NBA legend, NY Times best-selling author, and activist are just a few things that describe the second Bryan Series speaker of the academic year. The 7-foot-2-inch NBA all-time leading scorer Kareem Abdul-Jabbar spoke at the Greensboro Coliseum on Tuesday, Oct. 23.
Speakers for the Bryan Series are chosen based off a multitude of factors. Subscriber and campus interest, benefactor suggestions and the qualities of speakers are highly considered. The Series looks into bringing a diverse set of perspectives to the stage.
“He is a prominent figure in athletics in the NBA as well as an activist,” said Bryan Series Director Suzanne Ingram. “He converted to Islam. He has a really compelling story about his life and he’s a NY Times bestselling author. He has many different facets, and our benefactors and subscribers are interested and, we have a lot of interest on campus as well.”
Abdul-Jabbar has a lot to offer the Guilford and Greensboro community.
“I think Guilford College can just look at what he has done for the culture of athletes, at his activism, at some of the issues he has taken on concerning race, religion and the impact he has had on raising awareness and learn from it to better Guilford College for the future,” said senior Mahmoud Henderson.
He touches many different communities at Guilford. The student-athlete community is thrilled to have a former professional athlete come speak at the series.
“Jabbar embodies what it means to be more than an athlete,” said junior Logan Shortt. “A best-selling author, outspoken activist and philanthropist, Jabbar practices excellence in every aspect of his life. I believe his story will inspire student-athletes at Guilford to pursue more avenues than just sports to utilize their gifts.”
Abdul-Jabbar converted to Islam more than 40 years ago, a decision he called, “a transformation of the heart, mind and soul.” Henderson is personally excited about Abdul-Jabbar coming to speak at the series.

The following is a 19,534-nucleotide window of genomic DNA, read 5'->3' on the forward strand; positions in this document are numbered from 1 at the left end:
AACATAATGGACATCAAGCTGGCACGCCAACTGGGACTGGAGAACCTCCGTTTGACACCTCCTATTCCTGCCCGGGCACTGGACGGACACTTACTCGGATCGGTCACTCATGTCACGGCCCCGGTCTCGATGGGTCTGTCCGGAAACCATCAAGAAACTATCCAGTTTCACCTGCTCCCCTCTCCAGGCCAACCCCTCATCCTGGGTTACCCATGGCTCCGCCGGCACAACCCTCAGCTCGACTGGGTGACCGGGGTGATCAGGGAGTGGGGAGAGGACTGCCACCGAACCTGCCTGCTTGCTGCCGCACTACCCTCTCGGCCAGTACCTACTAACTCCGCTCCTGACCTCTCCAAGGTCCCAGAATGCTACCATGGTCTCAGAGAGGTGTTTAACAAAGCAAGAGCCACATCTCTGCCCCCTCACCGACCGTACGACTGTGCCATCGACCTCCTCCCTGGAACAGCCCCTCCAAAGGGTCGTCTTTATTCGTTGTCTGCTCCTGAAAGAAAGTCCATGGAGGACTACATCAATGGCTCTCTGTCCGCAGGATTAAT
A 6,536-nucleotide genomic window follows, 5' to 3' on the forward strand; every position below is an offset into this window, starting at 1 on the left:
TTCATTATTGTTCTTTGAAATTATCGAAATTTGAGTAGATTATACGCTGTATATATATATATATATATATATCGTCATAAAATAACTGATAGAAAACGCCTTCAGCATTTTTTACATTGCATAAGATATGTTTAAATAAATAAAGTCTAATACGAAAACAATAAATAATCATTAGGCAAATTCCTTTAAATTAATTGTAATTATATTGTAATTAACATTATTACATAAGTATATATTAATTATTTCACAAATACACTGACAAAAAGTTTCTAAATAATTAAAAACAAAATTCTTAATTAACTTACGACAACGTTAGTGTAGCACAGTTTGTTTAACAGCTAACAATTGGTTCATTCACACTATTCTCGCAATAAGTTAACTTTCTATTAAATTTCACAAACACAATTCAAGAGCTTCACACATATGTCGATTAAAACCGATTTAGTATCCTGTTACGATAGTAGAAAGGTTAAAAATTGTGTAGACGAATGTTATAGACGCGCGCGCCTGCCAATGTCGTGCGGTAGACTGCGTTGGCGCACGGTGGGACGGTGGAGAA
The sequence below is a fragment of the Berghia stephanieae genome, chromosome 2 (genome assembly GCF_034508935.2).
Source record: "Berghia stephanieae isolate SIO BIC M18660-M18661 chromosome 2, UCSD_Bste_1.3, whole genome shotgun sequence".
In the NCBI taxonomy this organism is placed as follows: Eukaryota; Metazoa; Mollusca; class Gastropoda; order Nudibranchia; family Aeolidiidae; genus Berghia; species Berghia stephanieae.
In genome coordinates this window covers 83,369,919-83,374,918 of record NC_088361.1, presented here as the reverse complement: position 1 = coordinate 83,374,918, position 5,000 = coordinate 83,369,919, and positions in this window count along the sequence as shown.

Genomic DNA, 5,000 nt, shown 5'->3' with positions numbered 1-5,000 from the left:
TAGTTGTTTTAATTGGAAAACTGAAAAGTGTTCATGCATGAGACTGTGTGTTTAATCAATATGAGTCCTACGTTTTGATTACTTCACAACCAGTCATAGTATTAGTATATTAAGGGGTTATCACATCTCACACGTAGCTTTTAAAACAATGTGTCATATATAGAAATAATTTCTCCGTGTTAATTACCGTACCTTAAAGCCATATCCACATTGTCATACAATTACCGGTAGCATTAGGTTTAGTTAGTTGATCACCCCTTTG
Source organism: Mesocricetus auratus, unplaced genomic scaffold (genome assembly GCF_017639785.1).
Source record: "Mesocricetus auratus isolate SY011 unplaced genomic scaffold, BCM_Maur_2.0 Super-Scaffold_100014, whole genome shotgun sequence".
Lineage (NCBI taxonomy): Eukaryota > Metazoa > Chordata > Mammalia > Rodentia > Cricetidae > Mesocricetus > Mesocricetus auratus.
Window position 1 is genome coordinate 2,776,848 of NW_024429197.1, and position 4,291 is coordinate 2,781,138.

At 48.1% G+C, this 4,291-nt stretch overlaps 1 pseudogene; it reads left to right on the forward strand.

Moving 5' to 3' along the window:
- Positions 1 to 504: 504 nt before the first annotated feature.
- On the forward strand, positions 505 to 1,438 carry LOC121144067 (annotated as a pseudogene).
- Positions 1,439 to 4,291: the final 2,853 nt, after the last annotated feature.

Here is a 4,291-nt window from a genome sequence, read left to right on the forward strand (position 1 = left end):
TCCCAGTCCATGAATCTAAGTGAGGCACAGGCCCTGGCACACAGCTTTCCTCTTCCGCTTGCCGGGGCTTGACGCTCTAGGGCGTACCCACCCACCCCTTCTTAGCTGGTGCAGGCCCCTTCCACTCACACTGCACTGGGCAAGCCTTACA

“As a Muslim, I look up to him the same way many young Muslims have looked up to famous Muslim role models such as Malcolm X, Muhammad Ali, and the likes,” said Henderson. “They represent Islam with integrity and compassion and spread love while empowering others to treat people the right way, follow the religion and its Prophet. All and all, I think he is respected by the community for what he does and how he represents Islam.”
An advocate for education, Abdul-Jabbar serves as the chairman for his Skyhook Foundation, an organization that supplies STEM opportunities to underrepresented communities.
“I am really interested in his work mostly in advocating for education,” Ingram said. “He’s done a lot of work for impoverished areas and making sure they have good education. He has a great youth program.”
A recipient of the Presidential Medal of Freedom from President Barack Obama, Abdul-Jabbar is able to speak from a wide range of experiences. Guilford only sees it fitting that someone of his influence speaks for the Bryan Series.
“Kareem Abdul-Jabbar is a cultural icon,” said Shortt. “Having someone of his acclaim coming to speak in Greensboro is certainly a once in a lifetime chance. I am personally excited to learn and grow from his talk at the Bryan Series.”
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